Keeping the lips lightly closed, simply begin to breathe in and out. By closing your lips, the breath moves through the nose, and the mind can focus more clearly. At this point, the eyes become steady in dhrsti (gazing).
This automatically releases the palate and softens the tongue, so it is easy to focus on sensations in the mouth and the stream of breath going in and out through the nostrils. The waves of the breath start the process of alignment, which is merely the intelligence waking up in the center of the body. Just keep listening, allowing the breath to unfold.
Ujjayi breath is characterized by a sound that results from closing the vocal cords a tiny bit while continuing to keep the tongue quiet and the lips softly closed. The breath makes a soft aspirate sound as you both INHALE and EXHALE. It sounds almost as if you were whispering the word ah with lips closed. Whispers are intimate, when you whisper to someone, you usually do not shout, ujjayi has the same intimate quality, you are whispering to yourself, your beloved.
We do this kind of breathing in order for us to observe the breathing easier.Listen to the sound and strength of the breath- it should be smooth, easy and even. During the asana practice, having established the form, flow and sound of ujjaiyi, we learn to move in conjunction with the breath. We inhale during expansive movements – they are expanding uplifting moving up. Exhales are grounding – contracting and allows us to root down towards the earth.
With practice, the pattern of breath and movement becomes intuitive and the effects are astonishing. As we move in and out poses in union with the breath, we may experience a sense of seamlessly joining our inner world of experiences with the external world of perception and our interaction with others. The practice becomes meditative, bringing us closer to samadhi.

The Four Paths of Yoga


Yoga is one of the six Darsana – the six philosophies in India – based on the Vedas. Yoga philosophy is a sister philosophy to Samkhya. It aims to purify the heart, mind and body of a human being, allowing for freedom from suffering and the union of the individual Self (the Atman) with the universal Self (the Brahman). Within this system of yoga are four major schools or paths, here we see that yoga acknowledges that different people have different personalities and ways of thinking; what works for one human being may not work for another. For this reason, there exists these four paths or school of yoga. These are Jnana Yoga, Bhakti Yoga, Karma Yoga and Raja Yoga.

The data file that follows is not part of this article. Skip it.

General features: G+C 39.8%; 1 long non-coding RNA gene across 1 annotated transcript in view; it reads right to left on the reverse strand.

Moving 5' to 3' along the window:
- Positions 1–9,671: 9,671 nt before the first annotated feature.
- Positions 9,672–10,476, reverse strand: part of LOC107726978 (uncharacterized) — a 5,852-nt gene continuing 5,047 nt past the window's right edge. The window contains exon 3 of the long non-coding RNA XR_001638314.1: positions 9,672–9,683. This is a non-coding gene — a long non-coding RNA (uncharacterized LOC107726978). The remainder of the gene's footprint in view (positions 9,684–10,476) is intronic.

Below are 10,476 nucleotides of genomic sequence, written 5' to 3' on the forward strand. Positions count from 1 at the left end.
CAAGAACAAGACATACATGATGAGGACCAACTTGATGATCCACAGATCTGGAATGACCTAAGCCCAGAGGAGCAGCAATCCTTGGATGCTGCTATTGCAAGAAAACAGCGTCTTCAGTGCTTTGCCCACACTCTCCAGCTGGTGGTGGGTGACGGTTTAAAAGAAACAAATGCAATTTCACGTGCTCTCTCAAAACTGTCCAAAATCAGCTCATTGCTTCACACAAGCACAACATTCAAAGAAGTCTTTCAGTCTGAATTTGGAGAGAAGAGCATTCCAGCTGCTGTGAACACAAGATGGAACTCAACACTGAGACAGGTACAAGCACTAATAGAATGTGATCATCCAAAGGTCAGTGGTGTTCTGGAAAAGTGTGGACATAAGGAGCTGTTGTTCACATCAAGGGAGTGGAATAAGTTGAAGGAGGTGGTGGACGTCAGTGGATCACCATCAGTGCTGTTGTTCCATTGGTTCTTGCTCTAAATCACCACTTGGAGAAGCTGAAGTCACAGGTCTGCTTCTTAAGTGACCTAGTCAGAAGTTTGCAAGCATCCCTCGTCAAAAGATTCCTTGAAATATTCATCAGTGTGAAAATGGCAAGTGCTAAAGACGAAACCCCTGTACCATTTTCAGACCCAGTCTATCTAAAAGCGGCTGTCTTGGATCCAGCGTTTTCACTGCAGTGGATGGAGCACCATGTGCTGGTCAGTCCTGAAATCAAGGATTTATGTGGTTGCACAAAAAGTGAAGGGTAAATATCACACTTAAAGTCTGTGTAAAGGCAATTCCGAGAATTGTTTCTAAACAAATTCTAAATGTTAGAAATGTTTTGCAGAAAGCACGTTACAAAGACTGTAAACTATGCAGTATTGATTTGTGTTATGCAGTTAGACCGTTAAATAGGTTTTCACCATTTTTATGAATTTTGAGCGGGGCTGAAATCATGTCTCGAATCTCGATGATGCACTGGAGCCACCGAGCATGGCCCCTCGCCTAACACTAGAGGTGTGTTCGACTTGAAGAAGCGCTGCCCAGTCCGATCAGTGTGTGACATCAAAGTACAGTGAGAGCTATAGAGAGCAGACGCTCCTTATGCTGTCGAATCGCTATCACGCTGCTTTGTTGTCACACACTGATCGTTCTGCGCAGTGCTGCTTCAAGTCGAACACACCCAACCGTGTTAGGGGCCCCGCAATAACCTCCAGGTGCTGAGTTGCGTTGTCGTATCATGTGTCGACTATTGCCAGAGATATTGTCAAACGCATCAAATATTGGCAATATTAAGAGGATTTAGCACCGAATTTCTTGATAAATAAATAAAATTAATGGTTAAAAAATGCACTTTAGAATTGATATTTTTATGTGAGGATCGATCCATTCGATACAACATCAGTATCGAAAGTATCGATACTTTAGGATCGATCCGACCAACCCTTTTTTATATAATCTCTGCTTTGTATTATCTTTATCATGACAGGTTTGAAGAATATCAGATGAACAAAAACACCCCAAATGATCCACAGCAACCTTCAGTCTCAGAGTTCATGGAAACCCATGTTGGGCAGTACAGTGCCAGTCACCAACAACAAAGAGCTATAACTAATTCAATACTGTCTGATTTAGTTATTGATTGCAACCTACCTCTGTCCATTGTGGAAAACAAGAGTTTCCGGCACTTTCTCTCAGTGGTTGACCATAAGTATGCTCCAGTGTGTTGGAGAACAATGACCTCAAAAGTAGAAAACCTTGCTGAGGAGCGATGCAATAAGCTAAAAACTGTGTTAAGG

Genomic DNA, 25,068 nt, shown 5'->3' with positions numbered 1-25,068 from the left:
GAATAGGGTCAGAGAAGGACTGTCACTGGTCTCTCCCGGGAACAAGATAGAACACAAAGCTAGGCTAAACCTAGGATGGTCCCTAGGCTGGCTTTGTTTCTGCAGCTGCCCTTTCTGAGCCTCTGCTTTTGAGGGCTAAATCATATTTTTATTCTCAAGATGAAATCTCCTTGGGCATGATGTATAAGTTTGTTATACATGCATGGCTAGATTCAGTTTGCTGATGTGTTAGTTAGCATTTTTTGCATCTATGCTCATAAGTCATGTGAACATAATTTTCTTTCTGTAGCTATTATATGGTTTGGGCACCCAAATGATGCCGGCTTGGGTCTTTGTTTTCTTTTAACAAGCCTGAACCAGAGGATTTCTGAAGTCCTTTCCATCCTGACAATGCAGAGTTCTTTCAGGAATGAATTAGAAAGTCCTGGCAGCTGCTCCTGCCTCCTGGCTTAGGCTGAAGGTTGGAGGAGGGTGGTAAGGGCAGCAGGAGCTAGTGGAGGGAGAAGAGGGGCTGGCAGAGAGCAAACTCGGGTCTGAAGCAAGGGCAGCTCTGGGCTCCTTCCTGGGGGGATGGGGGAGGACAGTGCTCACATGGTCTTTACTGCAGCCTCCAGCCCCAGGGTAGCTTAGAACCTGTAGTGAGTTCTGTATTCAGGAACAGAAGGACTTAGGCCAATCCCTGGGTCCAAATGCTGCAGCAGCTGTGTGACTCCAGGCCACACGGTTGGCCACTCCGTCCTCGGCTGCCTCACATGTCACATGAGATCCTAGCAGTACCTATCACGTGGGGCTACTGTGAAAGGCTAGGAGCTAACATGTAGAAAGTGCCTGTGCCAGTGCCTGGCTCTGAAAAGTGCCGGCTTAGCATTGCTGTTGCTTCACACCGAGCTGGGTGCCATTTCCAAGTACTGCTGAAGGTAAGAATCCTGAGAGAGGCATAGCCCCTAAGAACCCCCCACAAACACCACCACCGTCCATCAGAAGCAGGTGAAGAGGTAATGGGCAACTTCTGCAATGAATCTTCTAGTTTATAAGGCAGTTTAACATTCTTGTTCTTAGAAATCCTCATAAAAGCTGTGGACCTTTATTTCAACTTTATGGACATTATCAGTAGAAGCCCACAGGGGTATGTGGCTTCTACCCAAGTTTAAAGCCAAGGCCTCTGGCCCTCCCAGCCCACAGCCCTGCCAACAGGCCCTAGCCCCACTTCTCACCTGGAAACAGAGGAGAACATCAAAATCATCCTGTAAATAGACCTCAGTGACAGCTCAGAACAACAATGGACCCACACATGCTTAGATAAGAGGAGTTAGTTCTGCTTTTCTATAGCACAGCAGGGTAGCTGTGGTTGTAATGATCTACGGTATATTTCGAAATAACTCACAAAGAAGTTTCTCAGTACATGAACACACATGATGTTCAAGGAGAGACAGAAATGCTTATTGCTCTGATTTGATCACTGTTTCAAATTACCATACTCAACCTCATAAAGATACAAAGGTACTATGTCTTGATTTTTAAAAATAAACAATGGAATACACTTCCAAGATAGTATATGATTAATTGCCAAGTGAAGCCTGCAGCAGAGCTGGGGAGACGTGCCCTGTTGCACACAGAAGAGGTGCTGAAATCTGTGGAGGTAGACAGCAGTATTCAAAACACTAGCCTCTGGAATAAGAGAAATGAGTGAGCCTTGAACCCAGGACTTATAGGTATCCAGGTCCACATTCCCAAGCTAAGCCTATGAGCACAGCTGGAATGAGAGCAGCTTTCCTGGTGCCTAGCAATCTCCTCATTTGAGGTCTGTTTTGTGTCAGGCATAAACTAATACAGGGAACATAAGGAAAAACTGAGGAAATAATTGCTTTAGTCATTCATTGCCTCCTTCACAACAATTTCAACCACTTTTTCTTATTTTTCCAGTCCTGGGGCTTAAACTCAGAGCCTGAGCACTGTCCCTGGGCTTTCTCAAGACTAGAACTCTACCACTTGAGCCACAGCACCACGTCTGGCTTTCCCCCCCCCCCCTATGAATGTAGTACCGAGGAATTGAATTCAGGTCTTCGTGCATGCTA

The first three schools of yoga were explained by Lord Krishna to Arjuna just before the start of the epic battle between the Pandavas and the Kauravas in the Bhagavad Gita. 

The last by the Maharsi Patanjali in the Yoga Sutra. 

The first school of yoga, Jnana Yoga is the yoga of knowledge, this is a kind of yoga that is appropriate for people who are naturally philosophical, naturally seeking to understand very deeply how things work. How the world around them works and how they themselves function in relation to the world around them, what they're made up of and trying to go deep down to the very nature of life. Going to the smallest possible parts of understanding everything down to the smallest details. This kind of yogis also like to study classical texts – the Upanishads, the Vedas, the Mahabharata, the Yoga Sutra, etc. If you are the kind of person who finds realization, understating, and peace  through study – studying with a teacher, reading, philosophizing, asking questions, interpreting text or learning new things every day, then you may be a Jnana yogi. The two main qualities or qualifications for Jnana Yoga are known as viveka and vairagya. Viveka is translated as discernment, discernment relating to the knowledge of the Self, discerning between the real and the unreal, between the Self and the non-Self. The second quality Vairagya can be loosely translated as non-attachment or non-identification. Having the ability to subdue excitement, passion, attachment to the Self and the component of the Self – the mind, the senses, the feeling, emotions, our narrative, our stories, the identity that we have formed for ourselves over the years.